Mooney in Oz

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About Mooney in Oz

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    Sydney, Australia
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  1. Thank you Alex. I have previously checked mine by hand but I really didn’t know whether the solid feel gave me a false sense of security or if I was kidding myself. That is good to know. BTW, you have a nice looking bird.
  2. Hi there Alex. Firstly, well done to a good outcome and to your wife for staying calm and wanting to start flying lessons. The issue of mags coming loose has happened all too often. Before flying away after the mag removal and reinstallation, is it practical to visibly see for ourselves or attempt to move the mags by hand to check for any looseness or can the fittings be tight by feel but not tight enough? @M20Doc ?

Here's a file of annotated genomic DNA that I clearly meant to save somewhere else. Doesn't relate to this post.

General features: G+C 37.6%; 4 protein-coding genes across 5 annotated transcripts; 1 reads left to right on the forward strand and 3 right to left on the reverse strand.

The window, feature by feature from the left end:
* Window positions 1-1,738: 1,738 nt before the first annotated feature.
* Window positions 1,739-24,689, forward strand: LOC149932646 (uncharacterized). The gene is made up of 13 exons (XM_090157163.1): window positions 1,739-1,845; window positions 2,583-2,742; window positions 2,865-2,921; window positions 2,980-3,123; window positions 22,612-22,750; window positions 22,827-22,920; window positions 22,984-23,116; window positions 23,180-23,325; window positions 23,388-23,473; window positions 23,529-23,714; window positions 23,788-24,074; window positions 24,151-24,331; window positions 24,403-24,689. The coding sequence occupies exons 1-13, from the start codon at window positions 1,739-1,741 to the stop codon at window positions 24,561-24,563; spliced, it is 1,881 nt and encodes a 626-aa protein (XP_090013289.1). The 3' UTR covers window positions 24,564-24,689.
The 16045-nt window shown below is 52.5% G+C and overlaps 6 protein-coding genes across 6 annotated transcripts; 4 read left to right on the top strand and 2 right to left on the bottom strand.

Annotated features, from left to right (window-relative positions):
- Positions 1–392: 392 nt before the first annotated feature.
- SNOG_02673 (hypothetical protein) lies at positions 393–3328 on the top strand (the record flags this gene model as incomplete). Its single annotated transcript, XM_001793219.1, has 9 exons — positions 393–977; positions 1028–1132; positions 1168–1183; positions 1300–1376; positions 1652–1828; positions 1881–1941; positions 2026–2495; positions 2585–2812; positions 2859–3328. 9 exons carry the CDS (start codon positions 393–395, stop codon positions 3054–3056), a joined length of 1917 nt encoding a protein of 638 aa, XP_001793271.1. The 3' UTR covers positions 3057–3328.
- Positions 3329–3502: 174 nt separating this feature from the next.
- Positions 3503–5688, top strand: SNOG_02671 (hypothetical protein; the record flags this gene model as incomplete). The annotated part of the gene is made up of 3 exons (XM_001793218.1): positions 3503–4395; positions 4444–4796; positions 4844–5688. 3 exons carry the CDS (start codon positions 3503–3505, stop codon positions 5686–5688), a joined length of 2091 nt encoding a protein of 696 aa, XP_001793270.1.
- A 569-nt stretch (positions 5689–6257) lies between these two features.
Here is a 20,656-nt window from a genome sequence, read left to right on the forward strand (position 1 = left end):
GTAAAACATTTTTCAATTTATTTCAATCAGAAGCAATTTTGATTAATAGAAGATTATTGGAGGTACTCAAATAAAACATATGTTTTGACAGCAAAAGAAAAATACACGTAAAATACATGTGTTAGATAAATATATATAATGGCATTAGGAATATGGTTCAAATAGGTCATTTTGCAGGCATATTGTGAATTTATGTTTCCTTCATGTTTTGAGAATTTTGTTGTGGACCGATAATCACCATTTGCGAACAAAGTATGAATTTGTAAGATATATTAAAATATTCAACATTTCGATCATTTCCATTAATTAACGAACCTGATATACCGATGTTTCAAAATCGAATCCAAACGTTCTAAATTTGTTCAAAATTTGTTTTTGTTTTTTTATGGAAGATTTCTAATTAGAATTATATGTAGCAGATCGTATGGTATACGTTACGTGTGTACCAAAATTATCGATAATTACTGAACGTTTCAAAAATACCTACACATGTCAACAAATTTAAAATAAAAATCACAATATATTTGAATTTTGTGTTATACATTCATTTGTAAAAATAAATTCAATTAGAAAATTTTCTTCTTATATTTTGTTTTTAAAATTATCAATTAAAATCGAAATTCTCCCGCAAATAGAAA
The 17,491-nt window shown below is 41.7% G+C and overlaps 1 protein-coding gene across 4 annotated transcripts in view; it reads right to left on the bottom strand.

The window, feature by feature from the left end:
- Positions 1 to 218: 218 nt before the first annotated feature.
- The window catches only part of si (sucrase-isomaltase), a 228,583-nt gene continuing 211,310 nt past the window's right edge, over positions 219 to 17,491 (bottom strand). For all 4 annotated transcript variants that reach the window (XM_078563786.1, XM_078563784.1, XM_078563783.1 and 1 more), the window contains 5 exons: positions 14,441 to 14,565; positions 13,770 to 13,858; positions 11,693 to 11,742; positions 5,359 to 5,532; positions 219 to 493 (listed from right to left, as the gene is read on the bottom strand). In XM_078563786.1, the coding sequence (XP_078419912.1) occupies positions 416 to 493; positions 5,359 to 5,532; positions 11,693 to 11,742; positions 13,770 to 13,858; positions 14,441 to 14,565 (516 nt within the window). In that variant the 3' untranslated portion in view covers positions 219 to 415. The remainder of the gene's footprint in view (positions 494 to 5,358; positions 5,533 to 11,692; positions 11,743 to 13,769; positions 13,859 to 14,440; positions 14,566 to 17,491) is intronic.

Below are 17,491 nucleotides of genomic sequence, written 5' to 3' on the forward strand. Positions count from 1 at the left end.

3. Very much agree with your comment Mike and use of an excellent example. The crash you are referring to occurred just over 4 years ago involving a Taiwanese airline, TransAsia Airways. After takeoff from Taipei airport and climbing through 600 feet the aircraft suffered an uncommanded auto feather to the No.2 engine. The crew mistakenly shut down the No. 1 engine, realised their mistake then attempted to restart No. 2 but by then it was too late as the aircraft stalled, dropped the left wing, which struck a bridge then ended up in the river below. There is dramatic dash cam footage of the bridge collision on YouTube. ATR SOP in this instance is to follow the same procedure as an engine failure after takeoff. Identification of the issue is quite easy as TQ and NP (prop RPM) drop to zero and NH (gas gen) drops and pegs at 73%. All this is displayed on a large centre screen in full view of the crew in the middle of the instrument panel. I’ve actually done this in the ATR sim following this accident as a part of my company’s 6 monthly cyclic training matrix and found it to be a non event when the failure is confirmed, levers are correctly identified and confirmed then actioned, all in a controlled manner.. The theme here is that rushing can kill.